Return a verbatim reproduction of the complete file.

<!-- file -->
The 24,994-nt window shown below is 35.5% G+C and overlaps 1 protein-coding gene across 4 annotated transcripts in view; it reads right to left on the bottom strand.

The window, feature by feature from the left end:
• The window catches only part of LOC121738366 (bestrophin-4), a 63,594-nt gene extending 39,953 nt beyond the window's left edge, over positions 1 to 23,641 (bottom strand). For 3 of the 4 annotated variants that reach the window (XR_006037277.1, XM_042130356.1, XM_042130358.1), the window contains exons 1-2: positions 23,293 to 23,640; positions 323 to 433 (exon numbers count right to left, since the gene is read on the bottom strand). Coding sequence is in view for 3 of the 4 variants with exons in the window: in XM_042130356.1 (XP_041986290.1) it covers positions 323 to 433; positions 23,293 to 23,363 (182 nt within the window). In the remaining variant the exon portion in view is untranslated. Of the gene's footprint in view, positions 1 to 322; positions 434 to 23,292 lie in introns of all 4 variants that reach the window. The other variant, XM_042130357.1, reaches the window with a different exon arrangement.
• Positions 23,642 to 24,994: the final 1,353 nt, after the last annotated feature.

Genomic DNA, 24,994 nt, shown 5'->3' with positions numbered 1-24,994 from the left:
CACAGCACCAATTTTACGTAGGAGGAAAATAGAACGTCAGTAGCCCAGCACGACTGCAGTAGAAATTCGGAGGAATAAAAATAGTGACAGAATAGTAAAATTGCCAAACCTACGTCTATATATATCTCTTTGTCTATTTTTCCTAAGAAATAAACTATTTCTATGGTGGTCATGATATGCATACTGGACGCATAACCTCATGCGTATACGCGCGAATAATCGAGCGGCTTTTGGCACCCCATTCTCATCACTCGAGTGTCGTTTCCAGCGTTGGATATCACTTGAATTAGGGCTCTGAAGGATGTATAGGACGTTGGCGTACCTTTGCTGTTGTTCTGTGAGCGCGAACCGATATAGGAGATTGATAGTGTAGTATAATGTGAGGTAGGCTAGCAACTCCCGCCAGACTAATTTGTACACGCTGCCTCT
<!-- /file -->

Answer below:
The 24,994-nt window shown below is 35.5% G+C and overlaps 1 protein-coding gene across 4 annotated transcripts in view; it reads right to left on the bottom strand.

The window, feature by feature from the left end:
• The window catches only part of LOC121738366 (bestrophin-4), a 63,594-nt gene extending 39,953 nt beyond the window's left edge, over positions 1 to 23,641 (bottom strand). For 3 of the 4 annotated variants that reach the window (XR_006037277.1, XM_042130356.1, XM_042130358.1), the window contains exons 1-2: positions 23,293 to 23,640; positions 323 to 433 (exon numbers count right to left, since the gene is read on the bottom strand). Coding sequence is in view for 3 of the 4 variants with exons in the window: in XM_042130356.1 (XP_041986290.1) it covers positions 323 to 433; positions 23,293 to 23,363 (182 nt within the window). In the remaining variant the exon portion in view is untranslated. Of the gene's footprint in view, positions 1 to 322; positions 434 to 23,292 lie in introns of all 4 variants that reach the window. The other variant, XM_042130357.1, reaches the window with a different exon arrangement.
• Positions 23,642 to 24,994: the final 1,353 nt, after the last annotated feature.

Genomic DNA, 24,994 nt, shown 5'->3' with positions numbered 1-24,994 from the left:
CACAGCACCAATTTTACGTAGGAGGAAAATAGAACGTCAGTAGCCCAGCACGACTGCAGTAGAAATTCGGAGGAATAAAAATAGTGACAGAATAGTAAAATTGCCAAACCTACGTCTATATATATCTCTTTGTCTATTTTTCCTAAGAAATAAACTATTTCTATGGTGGTCATGATATGCATACTGGACGCATAACCTCATGCGTATACGCGCGAATAATCGAGCGGCTTTTGGCACCCCATTCTCATCACTCGAGTGTCGTTTCCAGCGTTGGATATCACTTGAATTAGGGCTCTGAAGGATGTATAGGACGTTGGCGTACCTTTGCTGTTGTTCTGTGAGCGCGAACCGATATAGGAGATTGATAGTGTAGTATAATGTGAGGTAGGCTAGCAACTCCCGCCAGACTAATTTGTACACGCTGCCTCT